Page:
08 July, 2011
Nutrition for Muscle Atrophy
Muscle atrophy is the breakdown of muscle tissue. It usually happens because of inactivity from injury, taking a break from training, or from a neurological disease. Although you might not be able to stay active and train hard to preserve muscle tissue, you can slow down atrophy with careful considerations about your nutrition.
Power Up With Protein
Protein, which is made of amino acids, is the key macronutrient for building and preserving muscle tissue. According to a 2009 report from Maastricht University in the Netherlands, research shows eating more protein maintains or improves muscle mass. Additionally, a study from a 2009 edition of the journal of "Applied Physiology, Nutrition and Metabolism" found that protein consumption post-exercise had a strong correlation with a reduction in muscle atrophy.
Even if you aren’t training and are completely sedentary, you still need enough calories to preserve muscle mass. Drop your calories too low and muscle tissue will atrophy. The United States Department of Agriculture recommends that sedentary women need at least 1,600 calories every day to maintain weight and men need at least 2,000 calories.
Fight Atrophy With Fat
Losing muscle mass can happen as you age, and this can be partly because of reduced testosterone levels, since testosterone aids muscle growth and retention. Low-fat diets that have less than 15 to 20 percent of calories from fat can reduce testosterone, but diets that have a moderate amount of fat-- at around 25 to 30 percent of caloric -- intake can help normalize testosterone levels, notes nutritional scientist Dr. Layne Norton. If your fat intake is currently below 15 percent, eat more healthy fats from nuts, oily fish, olive oil and seeds.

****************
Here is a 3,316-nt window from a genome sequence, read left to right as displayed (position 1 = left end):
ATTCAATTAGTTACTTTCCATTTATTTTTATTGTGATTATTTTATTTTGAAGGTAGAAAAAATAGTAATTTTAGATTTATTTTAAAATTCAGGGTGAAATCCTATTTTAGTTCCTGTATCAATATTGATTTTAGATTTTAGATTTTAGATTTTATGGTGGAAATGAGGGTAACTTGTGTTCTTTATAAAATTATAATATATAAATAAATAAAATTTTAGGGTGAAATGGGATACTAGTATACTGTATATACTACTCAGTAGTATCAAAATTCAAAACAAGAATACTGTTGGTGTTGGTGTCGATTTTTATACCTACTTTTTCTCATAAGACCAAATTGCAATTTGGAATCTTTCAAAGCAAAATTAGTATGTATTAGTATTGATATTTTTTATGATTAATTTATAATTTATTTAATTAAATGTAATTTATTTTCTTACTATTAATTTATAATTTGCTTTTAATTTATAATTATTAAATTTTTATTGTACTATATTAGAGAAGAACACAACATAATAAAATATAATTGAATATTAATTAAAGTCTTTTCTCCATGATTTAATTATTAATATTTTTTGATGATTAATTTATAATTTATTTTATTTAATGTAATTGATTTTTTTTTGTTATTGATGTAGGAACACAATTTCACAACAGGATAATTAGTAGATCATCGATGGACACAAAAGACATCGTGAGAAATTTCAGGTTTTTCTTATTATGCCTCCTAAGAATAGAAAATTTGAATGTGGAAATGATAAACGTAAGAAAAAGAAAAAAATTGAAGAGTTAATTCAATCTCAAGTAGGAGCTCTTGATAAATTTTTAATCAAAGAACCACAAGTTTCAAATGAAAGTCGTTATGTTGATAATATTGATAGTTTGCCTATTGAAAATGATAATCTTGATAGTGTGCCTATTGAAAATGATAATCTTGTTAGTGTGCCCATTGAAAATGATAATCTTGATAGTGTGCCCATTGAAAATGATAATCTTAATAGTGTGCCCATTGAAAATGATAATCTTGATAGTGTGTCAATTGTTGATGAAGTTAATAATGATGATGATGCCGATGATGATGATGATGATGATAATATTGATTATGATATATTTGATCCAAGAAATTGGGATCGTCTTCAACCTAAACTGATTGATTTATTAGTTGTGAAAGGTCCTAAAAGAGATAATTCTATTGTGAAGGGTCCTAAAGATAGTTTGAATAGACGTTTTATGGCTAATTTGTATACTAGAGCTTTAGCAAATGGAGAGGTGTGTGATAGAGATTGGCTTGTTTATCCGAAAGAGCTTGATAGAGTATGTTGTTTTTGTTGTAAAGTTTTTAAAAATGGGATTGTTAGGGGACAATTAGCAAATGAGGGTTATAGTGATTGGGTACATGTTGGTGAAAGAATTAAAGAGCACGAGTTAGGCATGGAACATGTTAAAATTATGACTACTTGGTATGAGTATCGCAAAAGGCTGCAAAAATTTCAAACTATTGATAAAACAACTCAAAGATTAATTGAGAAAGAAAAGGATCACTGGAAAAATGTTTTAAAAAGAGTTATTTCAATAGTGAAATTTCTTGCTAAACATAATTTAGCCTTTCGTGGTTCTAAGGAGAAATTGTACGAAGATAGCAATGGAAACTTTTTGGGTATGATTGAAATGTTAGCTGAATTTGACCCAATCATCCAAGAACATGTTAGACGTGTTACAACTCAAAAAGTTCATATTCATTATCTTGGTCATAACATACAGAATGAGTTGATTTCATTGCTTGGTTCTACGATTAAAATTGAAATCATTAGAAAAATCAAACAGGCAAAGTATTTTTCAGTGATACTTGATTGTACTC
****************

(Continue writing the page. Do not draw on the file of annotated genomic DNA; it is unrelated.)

How much you can slow down, prevent, or reverse muscle atrophy depends on the severity and reason behind it. If you're able to exercise, then a strength-training program combined with adequate calories, will not only prevent atrophy, it could also cause muscle growth, known as hypertrophy. Too much hypertrophy is not a good thing, but you don’t want to let your muscles atrophy and you also want to maintain muscle tone, so some amount of hypertrophy is needed. If your atrophy is related to an injury, you'll need to work with a physiotherapist; or, if it's because of a neurological disease, then close consultation with your doctor is critical in managing your symptoms and treatment.
- Medline Plus: Muscle Atrophy
- Applied Physiology, Nutrition and Metabolism: Resistance Exercise and Nutrition to Counteract Muscle Wasting
- United States Department of Agriculture: Dietary Guidelines for Americans 2010
- Best Practice Advocacy Centre New Zealand: Age-Related Testosterone Decline in Males
- Muscular Development: The Skinny on Dietary Fat and Testosterone
- The_Pixeltree/iStock/Getty Images